Paul shrugs happily. It is virtually impossible to unnerve him. He exudes calm, like the still waters of a twilight ocean. With his shaved head and lumbering presence, he's acquired the nickname Buddha. It fits. He teaches yoga and meditation and the licence plate on his truck is imprinted with the traditional Hindu greeting, "Namaste," meaning, "I bow to the Divinity within you." I try to think of Paul getting cut off by another driver on the highway and instead of flipping him off, Paul just gives him a little bow.
"It's all good," he says, like a mantra.
I push a bit more. "It will mean lugging scuba gear, a generator, a compressor and loads of underwater camera gear down a fast river in canoes and over some big portages."
"We'll be diving in unknown waters, below rapids, in search of lost artifacts that we do not even know exist. Needle in a haystack."
"I get it."
I have one more caveat. "Listen Paul," I say. "I'm not an expert diver. I'm a journalist. I've got my basic PADI open water diver licence, and have only done about 50 dives. And never ones like this."
He looks at me placidly. "Don't worry. Steven and I will lead the dives. We've already got things in place. We're in."
Photo by Dave Sproule Next comes the academic. We need someone who understands how to identify artifacts and who is willing to do it under extreme conditions. Discovering Kimberly Monk is like uncovering a gold doubloon. A 35-year-old Canadian marine archaeologist working in Bristol, England, she has extensive experience diving for shipwrecks and excavating underwater sites. And best of all, she has a long-standing interest in early fur- trade history. Though she is more used to diving in Caribbean waters than in the Canadian North, she promptly flies across the ocean and signs on.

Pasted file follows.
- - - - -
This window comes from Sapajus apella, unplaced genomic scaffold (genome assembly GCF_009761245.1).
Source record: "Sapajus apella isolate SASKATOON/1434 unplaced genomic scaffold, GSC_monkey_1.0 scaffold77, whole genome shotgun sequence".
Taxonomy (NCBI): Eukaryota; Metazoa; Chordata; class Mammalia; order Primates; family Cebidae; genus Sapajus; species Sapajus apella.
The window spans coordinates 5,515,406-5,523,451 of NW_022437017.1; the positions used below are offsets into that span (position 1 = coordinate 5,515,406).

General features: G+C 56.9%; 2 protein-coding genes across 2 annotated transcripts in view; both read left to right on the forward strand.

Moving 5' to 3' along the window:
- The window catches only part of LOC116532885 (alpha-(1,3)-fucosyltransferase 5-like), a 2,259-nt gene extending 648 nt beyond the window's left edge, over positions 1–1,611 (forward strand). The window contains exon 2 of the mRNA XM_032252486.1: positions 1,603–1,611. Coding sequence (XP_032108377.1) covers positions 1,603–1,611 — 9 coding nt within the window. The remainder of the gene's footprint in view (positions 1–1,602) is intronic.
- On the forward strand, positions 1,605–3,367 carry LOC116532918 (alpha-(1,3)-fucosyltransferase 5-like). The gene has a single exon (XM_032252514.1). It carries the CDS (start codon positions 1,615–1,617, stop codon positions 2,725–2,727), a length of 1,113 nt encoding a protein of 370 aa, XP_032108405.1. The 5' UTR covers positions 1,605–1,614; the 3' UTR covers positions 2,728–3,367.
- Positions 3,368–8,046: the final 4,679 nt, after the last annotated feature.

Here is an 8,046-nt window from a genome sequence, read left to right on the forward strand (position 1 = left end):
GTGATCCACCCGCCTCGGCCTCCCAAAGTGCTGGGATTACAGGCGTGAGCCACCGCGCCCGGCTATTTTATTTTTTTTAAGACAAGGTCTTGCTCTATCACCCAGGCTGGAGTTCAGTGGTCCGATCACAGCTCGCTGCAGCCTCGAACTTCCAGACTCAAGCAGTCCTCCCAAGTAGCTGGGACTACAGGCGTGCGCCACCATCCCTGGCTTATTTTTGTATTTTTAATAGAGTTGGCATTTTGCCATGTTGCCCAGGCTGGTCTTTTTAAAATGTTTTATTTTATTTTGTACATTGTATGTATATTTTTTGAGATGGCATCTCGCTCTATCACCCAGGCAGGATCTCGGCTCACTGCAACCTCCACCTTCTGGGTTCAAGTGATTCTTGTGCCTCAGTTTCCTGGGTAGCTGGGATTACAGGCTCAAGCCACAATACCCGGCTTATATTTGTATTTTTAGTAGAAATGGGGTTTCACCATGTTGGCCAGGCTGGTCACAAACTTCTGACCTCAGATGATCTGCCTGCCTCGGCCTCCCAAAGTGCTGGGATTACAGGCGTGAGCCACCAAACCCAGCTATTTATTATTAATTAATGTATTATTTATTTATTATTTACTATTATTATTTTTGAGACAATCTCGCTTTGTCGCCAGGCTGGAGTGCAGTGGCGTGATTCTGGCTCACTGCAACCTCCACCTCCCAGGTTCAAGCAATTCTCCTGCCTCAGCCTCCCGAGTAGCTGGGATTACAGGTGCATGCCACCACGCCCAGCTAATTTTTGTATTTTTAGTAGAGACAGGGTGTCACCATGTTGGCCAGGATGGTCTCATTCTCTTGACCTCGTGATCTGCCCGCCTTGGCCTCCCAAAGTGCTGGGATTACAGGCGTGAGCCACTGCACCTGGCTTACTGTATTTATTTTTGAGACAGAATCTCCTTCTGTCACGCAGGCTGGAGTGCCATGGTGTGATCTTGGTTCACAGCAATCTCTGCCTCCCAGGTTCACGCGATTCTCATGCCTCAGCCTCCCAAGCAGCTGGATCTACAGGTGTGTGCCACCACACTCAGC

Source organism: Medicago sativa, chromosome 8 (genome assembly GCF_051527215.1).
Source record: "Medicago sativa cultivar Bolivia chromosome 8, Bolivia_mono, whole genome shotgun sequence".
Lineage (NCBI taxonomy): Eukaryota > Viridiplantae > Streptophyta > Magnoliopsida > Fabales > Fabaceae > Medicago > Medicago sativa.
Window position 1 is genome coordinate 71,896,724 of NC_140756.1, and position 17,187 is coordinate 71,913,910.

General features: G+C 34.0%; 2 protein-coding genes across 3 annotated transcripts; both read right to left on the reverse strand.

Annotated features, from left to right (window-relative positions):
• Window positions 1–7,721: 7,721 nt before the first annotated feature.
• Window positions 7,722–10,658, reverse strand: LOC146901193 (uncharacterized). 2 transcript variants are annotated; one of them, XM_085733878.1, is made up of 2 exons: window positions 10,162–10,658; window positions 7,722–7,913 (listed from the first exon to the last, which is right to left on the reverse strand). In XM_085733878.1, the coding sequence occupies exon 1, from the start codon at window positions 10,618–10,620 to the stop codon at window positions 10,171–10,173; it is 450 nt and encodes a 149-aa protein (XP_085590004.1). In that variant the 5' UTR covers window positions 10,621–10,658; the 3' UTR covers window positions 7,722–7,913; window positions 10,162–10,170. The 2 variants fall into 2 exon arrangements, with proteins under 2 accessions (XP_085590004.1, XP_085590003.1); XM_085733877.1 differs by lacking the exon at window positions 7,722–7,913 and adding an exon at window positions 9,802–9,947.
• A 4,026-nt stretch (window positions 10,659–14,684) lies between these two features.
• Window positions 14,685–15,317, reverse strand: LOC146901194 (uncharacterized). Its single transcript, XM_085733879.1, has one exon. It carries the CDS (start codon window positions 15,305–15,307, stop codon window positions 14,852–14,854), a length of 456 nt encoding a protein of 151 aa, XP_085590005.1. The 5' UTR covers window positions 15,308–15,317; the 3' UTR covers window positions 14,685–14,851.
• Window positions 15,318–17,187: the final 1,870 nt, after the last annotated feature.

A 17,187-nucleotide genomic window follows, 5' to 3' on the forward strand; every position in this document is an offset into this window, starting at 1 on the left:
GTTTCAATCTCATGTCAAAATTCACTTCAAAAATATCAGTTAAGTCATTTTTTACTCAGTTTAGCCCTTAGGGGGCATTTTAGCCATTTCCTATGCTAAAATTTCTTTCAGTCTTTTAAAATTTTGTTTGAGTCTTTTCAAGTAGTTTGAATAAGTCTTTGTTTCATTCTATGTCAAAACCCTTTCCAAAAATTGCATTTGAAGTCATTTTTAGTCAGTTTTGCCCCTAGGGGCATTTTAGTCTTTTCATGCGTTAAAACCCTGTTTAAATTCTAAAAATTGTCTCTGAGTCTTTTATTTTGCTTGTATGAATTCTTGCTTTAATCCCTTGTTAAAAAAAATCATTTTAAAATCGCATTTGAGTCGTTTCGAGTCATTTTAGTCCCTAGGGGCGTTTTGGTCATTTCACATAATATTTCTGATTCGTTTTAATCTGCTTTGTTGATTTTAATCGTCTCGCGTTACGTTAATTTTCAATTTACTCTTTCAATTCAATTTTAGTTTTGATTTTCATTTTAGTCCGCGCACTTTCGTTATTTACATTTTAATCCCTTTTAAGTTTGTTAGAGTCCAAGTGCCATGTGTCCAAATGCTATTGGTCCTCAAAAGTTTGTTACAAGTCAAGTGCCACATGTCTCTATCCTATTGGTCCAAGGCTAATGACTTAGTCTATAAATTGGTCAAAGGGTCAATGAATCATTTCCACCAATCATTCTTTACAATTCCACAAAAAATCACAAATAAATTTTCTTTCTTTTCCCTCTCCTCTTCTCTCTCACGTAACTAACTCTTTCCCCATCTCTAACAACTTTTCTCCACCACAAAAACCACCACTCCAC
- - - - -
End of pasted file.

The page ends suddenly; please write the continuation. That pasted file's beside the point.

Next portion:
"I don't know much about canoeing," she admits gamely. "But if you keep the boat upright, I'll be fine on the diving."
The rest of the team comes together quickly. Our photographer, Laura Bombier, is A-list and has shot for Outpost before, followed by the two cameramen, Andrew Sheppard, who works regularly with Les, and Bob Hilscher from the CBC. (We are shooting a documentary of the trip for The National.) We also hire the Missinaibi Headwaters Outfitters, run by the young, river-savvy guide Matt Howell. Like all good outdoor people, Matt talks in actions more than words, and quietly takes charge of the logistics. He hires his key assistant, an ex-military man, James Black, and a cook, Jody Grant... and the Adventure begins.
...to read the complete Missinaibi Adventure by Evan Solomon, check Outpost Magazine on newstands now.